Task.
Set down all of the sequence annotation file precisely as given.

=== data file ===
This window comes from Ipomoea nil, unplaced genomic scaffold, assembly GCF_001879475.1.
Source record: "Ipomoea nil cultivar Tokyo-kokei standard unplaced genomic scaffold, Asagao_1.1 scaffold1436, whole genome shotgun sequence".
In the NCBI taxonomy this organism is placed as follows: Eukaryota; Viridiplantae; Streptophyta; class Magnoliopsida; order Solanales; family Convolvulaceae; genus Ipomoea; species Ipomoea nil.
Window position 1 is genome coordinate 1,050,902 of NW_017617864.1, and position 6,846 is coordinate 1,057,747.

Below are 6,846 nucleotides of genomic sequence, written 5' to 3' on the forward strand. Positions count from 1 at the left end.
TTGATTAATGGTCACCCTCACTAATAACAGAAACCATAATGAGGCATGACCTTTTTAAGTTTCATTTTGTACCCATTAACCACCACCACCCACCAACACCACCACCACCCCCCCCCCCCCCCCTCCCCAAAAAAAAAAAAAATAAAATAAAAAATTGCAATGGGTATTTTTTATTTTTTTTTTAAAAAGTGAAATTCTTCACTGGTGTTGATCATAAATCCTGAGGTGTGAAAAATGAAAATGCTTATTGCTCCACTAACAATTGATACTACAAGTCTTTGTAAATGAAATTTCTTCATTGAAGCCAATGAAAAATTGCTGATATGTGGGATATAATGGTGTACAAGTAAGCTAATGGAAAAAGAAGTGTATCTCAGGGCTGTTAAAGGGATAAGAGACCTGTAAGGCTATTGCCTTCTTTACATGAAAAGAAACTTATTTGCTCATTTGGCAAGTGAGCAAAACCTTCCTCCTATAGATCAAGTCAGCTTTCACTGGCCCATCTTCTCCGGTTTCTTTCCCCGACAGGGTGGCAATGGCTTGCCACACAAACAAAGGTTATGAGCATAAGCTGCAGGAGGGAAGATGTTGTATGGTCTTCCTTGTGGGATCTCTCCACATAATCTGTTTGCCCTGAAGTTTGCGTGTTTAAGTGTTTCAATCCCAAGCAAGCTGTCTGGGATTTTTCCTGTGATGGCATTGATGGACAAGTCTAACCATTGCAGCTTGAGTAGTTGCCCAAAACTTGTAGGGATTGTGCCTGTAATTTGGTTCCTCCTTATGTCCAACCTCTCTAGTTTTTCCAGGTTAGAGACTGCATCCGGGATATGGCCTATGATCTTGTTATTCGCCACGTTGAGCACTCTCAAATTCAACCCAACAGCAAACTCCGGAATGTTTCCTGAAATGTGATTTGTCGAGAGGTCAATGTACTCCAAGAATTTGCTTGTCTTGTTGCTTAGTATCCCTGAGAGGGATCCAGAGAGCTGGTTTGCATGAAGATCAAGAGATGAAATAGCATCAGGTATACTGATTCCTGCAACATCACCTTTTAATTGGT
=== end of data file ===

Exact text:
This window comes from Ipomoea nil, unplaced genomic scaffold, assembly GCF_001879475.1.
Source record: "Ipomoea nil cultivar Tokyo-kokei standard unplaced genomic scaffold, Asagao_1.1 scaffold1436, whole genome shotgun sequence".
In the NCBI taxonomy this organism is placed as follows: Eukaryota; Viridiplantae; Streptophyta; class Magnoliopsida; order Solanales; family Convolvulaceae; genus Ipomoea; species Ipomoea nil.
Window position 1 is genome coordinate 1,050,902 of NW_017617864.1, and position 6,846 is coordinate 1,057,747.

Below are 6,846 nucleotides of genomic sequence, written 5' to 3' on the forward strand. Positions count from 1 at the left end.
TTGATTAATGGTCACCCTCACTAATAACAGAAACCATAATGAGGCATGACCTTTTTAAGTTTCATTTTGTACCCATTAACCACCACCACCCACCAACACCACCACCACCCCCCCCCCCCCCCCTCCCCAAAAAAAAAAAAAATAAAATAAAAAATTGCAATGGGTATTTTTTATTTTTTTTTTAAAAAGTGAAATTCTTCACTGGTGTTGATCATAAATCCTGAGGTGTGAAAAATGAAAATGCTTATTGCTCCACTAACAATTGATACTACAAGTCTTTGTAAATGAAATTTCTTCATTGAAGCCAATGAAAAATTGCTGATATGTGGGATATAATGGTGTACAAGTAAGCTAATGGAAAAAGAAGTGTATCTCAGGGCTGTTAAAGGGATAAGAGACCTGTAAGGCTATTGCCTTCTTTACATGAAAAGAAACTTATTTGCTCATTTGGCAAGTGAGCAAAACCTTCCTCCTATAGATCAAGTCAGCTTTCACTGGCCCATCTTCTCCGGTTTCTTTCCCCGACAGGGTGGCAATGGCTTGCCACACAAACAAAGGTTATGAGCATAAGCTGCAGGAGGGAAGATGTTGTATGGTCTTCCTTGTGGGATCTCTCCACATAATCTGTTTGCCCTGAAGTTTGCGTGTTTAAGTGTTTCAATCCCAAGCAAGCTGTCTGGGATTTTTCCTGTGATGGCATTGATGGACAAGTCTAACCATTGCAGCTTGAGTAGTTGCCCAAAACTTGTAGGGATTGTGCCTGTAATTTGGTTCCTCCTTATGTCCAACCTCTCTAGTTTTTCCAGGTTAGAGACTGCATCCGGGATATGGCCTATGATCTTGTTATTCGCCACGTTGAGCACTCTCAAATTCAACCCAACAGCAAACTCCGGAATGTTTCCTGAAATGTGATTTGTCGAGAGGTCAATGTACTCCAAGAATTTGCTTGTCTTGTTGCTTAGTATCCCTGAGAGGGATCCAGAGAGCTGGTTTGCATGAAGATCAAGAGATGAAATAGCATCAGGTATACTGATTCCTGCAACATCACCTTTTAATTGGT